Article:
Romaine Wilder, big city medical examiner with a small town past, has been downsized and evicted. In steps her “Auntie Zanne,” with a plan to save her. But that plan involves going back to her hometown, Robel, in East Texas, and that’s the last place Romaine wants to be. Leaving the man she’s dating, and the life she’s worked hard to build, she plans her escape as soon as she arrives.
Suzanne Babet Derbinay, proprietor of the Ball Funeral Home, has left behind her French Creole upbringing and traded it in for Big Texas attitude. She’s a member in a number of ladies’ auxiliaries and clubs, including being in charge of the Tri-County Annual Crawfish Boil and Music Festival. Hanging on to the magic of her Louisiana roots, she’s cooked up a love potion or two, and now she wants nothing more than her niece, Romaine to settle down, get married and have children. Luckily, she knows just which brew to concoct – if she could only get Romaine to drink it.
But both of their plans are derailed when the Ball Funeral Home, bursting at the seams with dead bodies, has a squatter stiff. Dead Guy is a problem. Auntie Zanne can’t abide by a murderer using her funeral home as the dumping grounds for their crimes, and Romaine doesn’t want her newly elected cousin, Sheriff Pogue Folsom, to fail on his first murder case so they set off to solve it.
With a dash of humor, a dollop of Southern charm, and a peek at current social issues in the mix, it’s can’t help but be a fun romp around East Texas to solve a murder mystery of the cozy kind!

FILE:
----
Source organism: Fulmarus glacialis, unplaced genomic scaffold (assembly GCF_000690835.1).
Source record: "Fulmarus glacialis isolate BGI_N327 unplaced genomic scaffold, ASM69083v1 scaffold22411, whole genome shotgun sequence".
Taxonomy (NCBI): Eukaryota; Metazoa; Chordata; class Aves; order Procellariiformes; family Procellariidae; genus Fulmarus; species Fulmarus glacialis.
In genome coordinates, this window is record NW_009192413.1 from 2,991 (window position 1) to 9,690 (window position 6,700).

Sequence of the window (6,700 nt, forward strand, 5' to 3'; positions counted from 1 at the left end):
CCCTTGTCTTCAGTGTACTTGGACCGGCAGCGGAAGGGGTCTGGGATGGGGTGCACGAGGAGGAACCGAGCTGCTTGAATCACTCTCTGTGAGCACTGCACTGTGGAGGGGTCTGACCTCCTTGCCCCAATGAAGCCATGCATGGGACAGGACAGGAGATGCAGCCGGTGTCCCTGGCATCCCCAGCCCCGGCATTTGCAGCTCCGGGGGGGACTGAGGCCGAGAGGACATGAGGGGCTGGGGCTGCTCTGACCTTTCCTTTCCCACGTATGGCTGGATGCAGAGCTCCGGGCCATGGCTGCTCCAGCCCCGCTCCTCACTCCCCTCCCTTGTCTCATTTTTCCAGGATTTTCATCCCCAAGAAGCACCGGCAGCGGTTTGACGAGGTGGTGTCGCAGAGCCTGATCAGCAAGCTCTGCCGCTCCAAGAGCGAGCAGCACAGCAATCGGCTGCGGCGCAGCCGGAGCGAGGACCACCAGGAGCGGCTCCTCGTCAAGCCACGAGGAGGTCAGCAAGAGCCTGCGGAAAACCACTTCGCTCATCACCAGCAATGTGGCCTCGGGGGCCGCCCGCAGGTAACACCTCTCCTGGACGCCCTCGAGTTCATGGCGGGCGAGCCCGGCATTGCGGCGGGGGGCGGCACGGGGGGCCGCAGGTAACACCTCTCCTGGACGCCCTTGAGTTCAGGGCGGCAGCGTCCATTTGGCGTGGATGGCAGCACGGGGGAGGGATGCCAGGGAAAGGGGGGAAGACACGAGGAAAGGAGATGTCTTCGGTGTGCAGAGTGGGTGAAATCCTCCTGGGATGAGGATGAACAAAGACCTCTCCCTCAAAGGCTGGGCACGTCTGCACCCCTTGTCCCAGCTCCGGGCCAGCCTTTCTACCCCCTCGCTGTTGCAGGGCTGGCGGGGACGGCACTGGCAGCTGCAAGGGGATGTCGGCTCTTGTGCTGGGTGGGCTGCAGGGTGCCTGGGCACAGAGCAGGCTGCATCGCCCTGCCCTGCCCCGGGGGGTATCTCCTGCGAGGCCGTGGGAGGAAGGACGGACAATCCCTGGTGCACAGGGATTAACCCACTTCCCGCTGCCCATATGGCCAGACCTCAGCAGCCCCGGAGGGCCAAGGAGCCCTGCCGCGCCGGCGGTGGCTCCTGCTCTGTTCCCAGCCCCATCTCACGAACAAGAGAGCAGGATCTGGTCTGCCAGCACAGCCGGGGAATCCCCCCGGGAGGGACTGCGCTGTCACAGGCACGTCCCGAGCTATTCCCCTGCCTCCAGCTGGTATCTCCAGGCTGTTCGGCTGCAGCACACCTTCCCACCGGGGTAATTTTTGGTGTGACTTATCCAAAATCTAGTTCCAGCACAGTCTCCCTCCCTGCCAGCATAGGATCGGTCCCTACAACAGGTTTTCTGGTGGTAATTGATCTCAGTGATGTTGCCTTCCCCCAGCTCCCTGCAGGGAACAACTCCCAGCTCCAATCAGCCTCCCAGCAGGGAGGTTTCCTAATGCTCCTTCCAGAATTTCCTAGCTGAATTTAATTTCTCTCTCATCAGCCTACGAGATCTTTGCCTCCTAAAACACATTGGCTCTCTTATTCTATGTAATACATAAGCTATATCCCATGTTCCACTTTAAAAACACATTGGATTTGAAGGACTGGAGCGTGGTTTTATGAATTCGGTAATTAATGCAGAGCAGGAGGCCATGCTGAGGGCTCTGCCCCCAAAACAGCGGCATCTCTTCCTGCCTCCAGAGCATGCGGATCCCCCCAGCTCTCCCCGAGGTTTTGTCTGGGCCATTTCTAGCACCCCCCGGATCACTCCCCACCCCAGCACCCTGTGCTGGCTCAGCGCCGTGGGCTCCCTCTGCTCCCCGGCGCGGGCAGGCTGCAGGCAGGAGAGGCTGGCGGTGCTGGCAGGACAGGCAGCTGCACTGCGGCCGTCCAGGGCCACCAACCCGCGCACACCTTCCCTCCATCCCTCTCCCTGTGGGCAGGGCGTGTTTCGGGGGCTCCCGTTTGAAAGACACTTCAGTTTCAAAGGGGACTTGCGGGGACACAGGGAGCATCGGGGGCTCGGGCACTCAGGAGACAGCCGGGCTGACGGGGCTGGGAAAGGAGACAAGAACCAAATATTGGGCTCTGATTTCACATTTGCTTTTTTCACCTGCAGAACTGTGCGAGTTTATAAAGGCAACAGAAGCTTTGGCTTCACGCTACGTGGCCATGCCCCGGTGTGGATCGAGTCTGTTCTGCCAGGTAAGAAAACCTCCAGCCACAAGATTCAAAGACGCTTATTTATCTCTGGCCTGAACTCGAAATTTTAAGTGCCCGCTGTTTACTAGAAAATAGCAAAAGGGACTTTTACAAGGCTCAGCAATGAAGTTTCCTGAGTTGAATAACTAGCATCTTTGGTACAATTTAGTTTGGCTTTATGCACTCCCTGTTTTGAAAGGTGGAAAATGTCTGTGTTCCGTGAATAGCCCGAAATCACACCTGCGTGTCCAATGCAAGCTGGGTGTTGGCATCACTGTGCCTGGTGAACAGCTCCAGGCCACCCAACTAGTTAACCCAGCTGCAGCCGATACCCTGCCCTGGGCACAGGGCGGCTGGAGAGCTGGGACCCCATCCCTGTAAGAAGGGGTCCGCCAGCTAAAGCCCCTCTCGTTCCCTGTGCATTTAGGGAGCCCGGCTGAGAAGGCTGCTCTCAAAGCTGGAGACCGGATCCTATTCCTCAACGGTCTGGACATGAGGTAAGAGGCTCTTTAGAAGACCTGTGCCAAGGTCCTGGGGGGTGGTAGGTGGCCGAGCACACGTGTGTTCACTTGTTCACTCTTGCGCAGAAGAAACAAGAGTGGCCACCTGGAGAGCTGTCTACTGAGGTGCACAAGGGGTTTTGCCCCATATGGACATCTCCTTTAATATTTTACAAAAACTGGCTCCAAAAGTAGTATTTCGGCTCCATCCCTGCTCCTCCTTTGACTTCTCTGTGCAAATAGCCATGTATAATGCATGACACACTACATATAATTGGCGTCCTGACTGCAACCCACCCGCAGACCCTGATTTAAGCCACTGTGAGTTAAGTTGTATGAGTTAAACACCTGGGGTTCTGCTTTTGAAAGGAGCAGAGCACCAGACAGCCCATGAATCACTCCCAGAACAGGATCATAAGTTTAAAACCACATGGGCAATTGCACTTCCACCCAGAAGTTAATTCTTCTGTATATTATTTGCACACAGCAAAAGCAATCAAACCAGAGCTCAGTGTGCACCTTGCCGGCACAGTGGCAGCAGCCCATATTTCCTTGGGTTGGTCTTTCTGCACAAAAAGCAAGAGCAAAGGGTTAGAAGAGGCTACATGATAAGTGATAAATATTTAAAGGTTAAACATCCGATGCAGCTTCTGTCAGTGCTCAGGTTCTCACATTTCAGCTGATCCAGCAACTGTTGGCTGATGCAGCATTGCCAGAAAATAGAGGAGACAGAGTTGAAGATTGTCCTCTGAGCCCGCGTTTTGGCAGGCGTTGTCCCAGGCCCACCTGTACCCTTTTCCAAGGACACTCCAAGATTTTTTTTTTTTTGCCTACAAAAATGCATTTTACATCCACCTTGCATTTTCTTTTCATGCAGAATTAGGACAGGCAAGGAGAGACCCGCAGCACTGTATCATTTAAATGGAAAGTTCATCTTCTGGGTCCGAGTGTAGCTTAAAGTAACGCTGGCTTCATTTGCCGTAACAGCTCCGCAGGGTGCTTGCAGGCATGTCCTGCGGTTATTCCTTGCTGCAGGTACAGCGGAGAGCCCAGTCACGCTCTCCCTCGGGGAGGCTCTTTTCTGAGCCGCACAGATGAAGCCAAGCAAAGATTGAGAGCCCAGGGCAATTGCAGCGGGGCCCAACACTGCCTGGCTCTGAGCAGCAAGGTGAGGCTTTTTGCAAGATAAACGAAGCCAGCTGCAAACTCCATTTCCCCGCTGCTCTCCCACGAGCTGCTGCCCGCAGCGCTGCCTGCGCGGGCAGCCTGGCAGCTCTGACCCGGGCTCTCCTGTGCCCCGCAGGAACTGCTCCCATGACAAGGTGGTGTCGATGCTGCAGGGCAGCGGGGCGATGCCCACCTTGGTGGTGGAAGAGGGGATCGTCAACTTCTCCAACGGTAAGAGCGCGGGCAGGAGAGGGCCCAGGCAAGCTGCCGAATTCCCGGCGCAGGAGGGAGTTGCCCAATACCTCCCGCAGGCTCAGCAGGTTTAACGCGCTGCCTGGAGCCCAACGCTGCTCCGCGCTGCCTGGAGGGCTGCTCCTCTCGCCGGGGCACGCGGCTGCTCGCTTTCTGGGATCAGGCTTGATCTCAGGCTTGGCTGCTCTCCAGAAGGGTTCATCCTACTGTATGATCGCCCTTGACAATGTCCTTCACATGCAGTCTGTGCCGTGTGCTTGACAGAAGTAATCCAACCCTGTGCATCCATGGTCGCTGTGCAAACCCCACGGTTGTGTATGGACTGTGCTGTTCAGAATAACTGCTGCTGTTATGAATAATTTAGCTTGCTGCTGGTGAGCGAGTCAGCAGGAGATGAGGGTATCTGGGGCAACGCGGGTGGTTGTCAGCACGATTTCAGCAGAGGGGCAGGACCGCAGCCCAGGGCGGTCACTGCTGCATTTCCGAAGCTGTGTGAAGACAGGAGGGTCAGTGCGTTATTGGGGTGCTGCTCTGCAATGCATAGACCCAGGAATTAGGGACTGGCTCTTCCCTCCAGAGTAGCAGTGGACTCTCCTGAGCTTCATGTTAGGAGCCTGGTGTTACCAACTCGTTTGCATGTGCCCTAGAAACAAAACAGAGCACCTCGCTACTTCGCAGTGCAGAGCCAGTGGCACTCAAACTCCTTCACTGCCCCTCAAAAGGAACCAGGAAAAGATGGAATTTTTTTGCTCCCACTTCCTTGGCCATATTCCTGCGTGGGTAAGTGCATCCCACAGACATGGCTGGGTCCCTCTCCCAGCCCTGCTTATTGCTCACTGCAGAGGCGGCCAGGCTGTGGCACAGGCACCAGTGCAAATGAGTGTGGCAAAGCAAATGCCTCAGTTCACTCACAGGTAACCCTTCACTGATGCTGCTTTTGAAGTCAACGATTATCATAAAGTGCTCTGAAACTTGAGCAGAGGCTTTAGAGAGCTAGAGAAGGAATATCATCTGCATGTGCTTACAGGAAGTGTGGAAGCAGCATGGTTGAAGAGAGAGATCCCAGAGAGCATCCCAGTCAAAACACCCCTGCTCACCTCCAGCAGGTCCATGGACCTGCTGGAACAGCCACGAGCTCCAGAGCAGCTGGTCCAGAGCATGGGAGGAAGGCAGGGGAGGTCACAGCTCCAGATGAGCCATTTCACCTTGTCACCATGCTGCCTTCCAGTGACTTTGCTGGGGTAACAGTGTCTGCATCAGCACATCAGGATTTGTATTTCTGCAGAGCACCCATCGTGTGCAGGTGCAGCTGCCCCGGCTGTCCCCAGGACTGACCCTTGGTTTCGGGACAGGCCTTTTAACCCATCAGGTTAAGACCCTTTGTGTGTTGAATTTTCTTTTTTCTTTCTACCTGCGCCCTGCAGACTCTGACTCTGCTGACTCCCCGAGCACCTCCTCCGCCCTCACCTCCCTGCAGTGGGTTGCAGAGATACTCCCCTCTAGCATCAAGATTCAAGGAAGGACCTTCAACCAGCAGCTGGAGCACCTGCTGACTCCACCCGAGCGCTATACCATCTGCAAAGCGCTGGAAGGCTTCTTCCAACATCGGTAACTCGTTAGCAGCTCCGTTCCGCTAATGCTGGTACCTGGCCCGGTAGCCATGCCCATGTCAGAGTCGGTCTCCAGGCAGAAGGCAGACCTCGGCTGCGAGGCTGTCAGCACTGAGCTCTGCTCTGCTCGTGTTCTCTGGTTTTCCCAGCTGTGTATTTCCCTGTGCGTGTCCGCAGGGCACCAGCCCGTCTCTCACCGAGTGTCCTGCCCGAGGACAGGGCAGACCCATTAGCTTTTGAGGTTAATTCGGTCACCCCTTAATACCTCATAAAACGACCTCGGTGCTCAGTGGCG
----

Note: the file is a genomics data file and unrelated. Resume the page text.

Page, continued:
Write what you know. Do what you are passionate about. Old adages that express a worthy truth about being a writer. But I can’t say that I write with either of those in mind. That’s because I write about murder!
Cozy mysteries to be exact. And thankfully, other than what I write in my books, I don’t know much about murder, and I am definitely not passionate about it. I can say that I am passionate about mystery and intrigue and have found that even everyday life is full of it, and that’s probably why I write mysteries. It may not be easy for all to see, but it is how I observe things - with wonder and curiosity.
I think what I have come to realize is that my writing is an exercise in life, not whodunits that fill the pages of my books. As I walk through my day I see the stories I want to write about unfold right in front of me. Why is that baby still crying when her mother is rocking her so gently trying to soothe her? Did she just fall? Is she not feeling well? Why does the guy sitting in that booth keep looking at his watch. Is he waiting for someone who is late? Or, waiting for the right time to make the phone call he thinks may change his life?
People are endlessly interesting and their daily lives brim over with fascinating experiences, and then I get to add even more to their predicaments when I weave my stories around what I’ve seen. No, I don’t write what I know, but I try to write my stories filled with the personalities and experiences of people I meet and speak with. The incidents that I see unfold in news clips and overhear in conversations in crowded restaurants. Stories passed on to me by family and stranger alike. I want to include in my stories the things we all know.
In my new book, Secret, Lies & Crawfish Pies, there is a little murder, a dollop of humor and Southern charm, and, I hope, a whole lot of the character that we see in people all the time. In the book, I deal with depression, love, and change among other things. I hope you enjoy it.
Please email me at email@example.com or visit my website, www.abbyvandiver.com. I love interacting with my readers.
WALL STREET JOURNAL BESTSELLING AUTHOR, Abby L. Vandiver loves a good mystery. Born and raised in Cleveland, it’s even a mystery to her why she has yet to move to a warmer place. Abby loves to travel, and curl up with a good book or movie. A former lawyer and college professor, she has a bachelor's degree in Economics, a master's in Public Administration, and a Juris Doctor. Writer-in-Residence at her local library, Abby spends all of her time writing and enjoying her grandchildren.